Analyzing the First Pre-Design Concepts

On Friday, I went in to Build to look at some initial “pre-design” work. What is pre-design work? Well, it’s mainly an attempt to apply some loose parameters to the project before actual schematic work begins. Things like:

“Should the garage stay where it’s at, or do you feel strongly about moving it?”

“Do you feel strongly about the location and bearing of the master suite?”

“Would you prefer the great room to be completely open or do you envision separator walls dividing the space a bit?”

To help answer these questions, Build drew up this matrix of four such questions and three possible answers to each question:

By seeing this matrix illustrated above, I was able to more clearly form opinions about what I like and what I don’t. Although it doesn’t come close to answering every design question, it doesn’t aim to. It’s designed solely to cast the boat off in the right direction.

As a further exploration of the above drawing, Build produced three rough concepts, each using a different permutation of the options above. The results are below:

I can’t say I want my house to look entirely like any of these three concepts, but seeing them drawn out helped solidify my opinions about the four questions and then some. Particularly, I’ve decided that:

  • The garage should stay where it’s at, on the south end.
  • The master suite should probably be in the middle, or the north.
  • The west facade should use integral columns and be as open as possible.
  • No decision on the horizontal separation of public and private space yet, but leaning towards a vertical separation.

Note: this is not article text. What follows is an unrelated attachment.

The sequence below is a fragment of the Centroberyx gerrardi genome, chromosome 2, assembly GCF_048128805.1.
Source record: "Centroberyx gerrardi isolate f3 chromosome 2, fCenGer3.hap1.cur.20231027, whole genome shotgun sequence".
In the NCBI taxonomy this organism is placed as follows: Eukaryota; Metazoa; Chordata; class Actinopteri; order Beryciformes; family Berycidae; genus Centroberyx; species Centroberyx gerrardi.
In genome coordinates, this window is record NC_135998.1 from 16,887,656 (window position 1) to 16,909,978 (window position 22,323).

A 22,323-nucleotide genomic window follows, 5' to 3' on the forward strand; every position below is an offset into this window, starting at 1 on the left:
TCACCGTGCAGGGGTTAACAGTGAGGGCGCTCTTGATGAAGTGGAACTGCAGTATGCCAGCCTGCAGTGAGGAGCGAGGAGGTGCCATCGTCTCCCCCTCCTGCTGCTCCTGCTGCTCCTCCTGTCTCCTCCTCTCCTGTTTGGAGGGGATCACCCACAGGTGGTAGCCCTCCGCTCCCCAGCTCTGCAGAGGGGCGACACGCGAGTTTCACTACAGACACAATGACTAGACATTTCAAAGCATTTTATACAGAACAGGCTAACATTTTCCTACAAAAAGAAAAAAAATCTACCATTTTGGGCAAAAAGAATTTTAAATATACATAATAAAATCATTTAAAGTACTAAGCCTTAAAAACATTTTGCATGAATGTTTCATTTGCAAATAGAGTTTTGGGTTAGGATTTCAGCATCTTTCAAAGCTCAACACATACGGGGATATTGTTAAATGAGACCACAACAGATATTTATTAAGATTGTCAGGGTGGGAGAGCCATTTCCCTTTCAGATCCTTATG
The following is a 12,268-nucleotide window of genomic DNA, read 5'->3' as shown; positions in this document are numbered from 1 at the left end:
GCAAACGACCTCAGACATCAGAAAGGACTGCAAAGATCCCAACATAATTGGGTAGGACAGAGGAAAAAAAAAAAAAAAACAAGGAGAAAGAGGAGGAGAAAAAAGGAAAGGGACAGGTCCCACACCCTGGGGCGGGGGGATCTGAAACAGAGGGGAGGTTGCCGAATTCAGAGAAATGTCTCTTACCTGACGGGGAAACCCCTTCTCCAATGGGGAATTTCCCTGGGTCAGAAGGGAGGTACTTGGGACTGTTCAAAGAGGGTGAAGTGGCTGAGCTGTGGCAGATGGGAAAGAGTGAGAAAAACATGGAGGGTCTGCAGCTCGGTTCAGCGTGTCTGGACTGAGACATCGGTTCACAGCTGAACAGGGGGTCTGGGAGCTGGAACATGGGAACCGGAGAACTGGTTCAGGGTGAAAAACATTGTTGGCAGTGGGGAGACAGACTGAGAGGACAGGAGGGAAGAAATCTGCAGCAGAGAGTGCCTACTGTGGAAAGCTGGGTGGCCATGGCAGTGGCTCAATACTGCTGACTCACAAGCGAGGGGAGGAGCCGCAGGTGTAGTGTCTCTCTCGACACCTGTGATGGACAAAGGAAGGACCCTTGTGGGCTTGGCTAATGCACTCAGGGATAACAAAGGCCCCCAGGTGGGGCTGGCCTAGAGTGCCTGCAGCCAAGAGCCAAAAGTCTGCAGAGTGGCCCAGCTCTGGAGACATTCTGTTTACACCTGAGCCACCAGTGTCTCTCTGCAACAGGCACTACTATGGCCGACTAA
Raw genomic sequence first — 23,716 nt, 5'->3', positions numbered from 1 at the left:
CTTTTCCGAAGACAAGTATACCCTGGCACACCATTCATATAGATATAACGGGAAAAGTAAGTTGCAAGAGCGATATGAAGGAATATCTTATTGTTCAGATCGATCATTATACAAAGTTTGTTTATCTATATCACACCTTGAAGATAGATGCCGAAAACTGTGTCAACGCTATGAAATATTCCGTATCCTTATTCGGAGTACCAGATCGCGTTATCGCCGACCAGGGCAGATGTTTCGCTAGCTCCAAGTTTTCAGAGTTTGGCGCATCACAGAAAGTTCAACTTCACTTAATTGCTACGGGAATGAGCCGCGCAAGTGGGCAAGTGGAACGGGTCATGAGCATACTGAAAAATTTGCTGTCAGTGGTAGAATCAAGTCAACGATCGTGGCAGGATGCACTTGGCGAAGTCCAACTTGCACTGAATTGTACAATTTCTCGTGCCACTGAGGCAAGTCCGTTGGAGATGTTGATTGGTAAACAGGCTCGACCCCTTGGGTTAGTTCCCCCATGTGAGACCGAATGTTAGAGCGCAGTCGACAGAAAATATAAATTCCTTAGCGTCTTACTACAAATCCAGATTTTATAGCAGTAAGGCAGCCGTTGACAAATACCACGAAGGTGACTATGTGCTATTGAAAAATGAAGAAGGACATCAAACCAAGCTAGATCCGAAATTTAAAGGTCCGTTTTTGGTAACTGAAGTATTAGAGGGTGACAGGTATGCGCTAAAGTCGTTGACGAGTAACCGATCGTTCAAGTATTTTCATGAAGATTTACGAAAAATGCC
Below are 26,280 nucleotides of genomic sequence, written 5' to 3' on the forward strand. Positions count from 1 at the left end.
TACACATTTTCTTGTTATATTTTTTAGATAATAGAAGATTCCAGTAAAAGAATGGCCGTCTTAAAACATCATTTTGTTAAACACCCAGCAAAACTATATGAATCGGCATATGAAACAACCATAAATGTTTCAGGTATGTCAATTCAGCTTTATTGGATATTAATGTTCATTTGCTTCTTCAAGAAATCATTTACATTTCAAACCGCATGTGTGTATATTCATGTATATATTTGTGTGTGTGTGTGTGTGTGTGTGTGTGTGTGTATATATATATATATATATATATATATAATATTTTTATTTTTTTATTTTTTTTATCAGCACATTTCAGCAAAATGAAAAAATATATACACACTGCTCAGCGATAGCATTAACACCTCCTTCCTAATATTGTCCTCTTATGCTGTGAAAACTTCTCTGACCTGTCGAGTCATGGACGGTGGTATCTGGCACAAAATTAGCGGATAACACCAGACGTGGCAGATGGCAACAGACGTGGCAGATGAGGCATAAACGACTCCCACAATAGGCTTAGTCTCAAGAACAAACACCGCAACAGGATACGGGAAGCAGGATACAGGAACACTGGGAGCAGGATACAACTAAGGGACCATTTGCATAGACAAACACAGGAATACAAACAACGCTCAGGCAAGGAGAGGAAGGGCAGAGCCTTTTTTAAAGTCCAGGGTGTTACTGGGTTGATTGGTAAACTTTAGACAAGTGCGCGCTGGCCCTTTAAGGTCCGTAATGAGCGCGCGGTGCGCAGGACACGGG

In addition to that, the drawings solidified my opinion that the great room should be double-height and at the southwest side of the house.

All in all, a very useful meeting! So far so good!

19 Responses to “Analyzing the First Pre-Design Concepts”

  1. Chris Says:

    I might have missed where you said this, but are you tearing down the house that stands on the land and building a brand new one or are you using the current building as a starting point for a new design?

  2. Jacob Says:

    I was wondering the exact same thing. I just went through all the posts and couldn’t figure it out.

  3. Hey Mike,

    I’ve always wanted to build my own house, and while that doesn’t seem realistic in for awhile I’ve found this blog fascinating (as well as beautiful to look at).

    I also had the same question as the last couple of guys – I assumed you were building from scratch until I got to the last couple of entries.

  4. pitpawten Says:


    Great site layout and I especially love the running totals, definitely helps bring perspective. Any plans to include all the pricing details (property price…)?

  5. Mike D. Says:

    Good question! Technically it’s going to be a “remodel” so that the permitting is easier, but in reality it’s more like starting from “almost scratch”. I’m going to keep the foundation and the footprint, but everything else (save maybe a piece of a wall if required) will go. This subject alone is probably worth a post.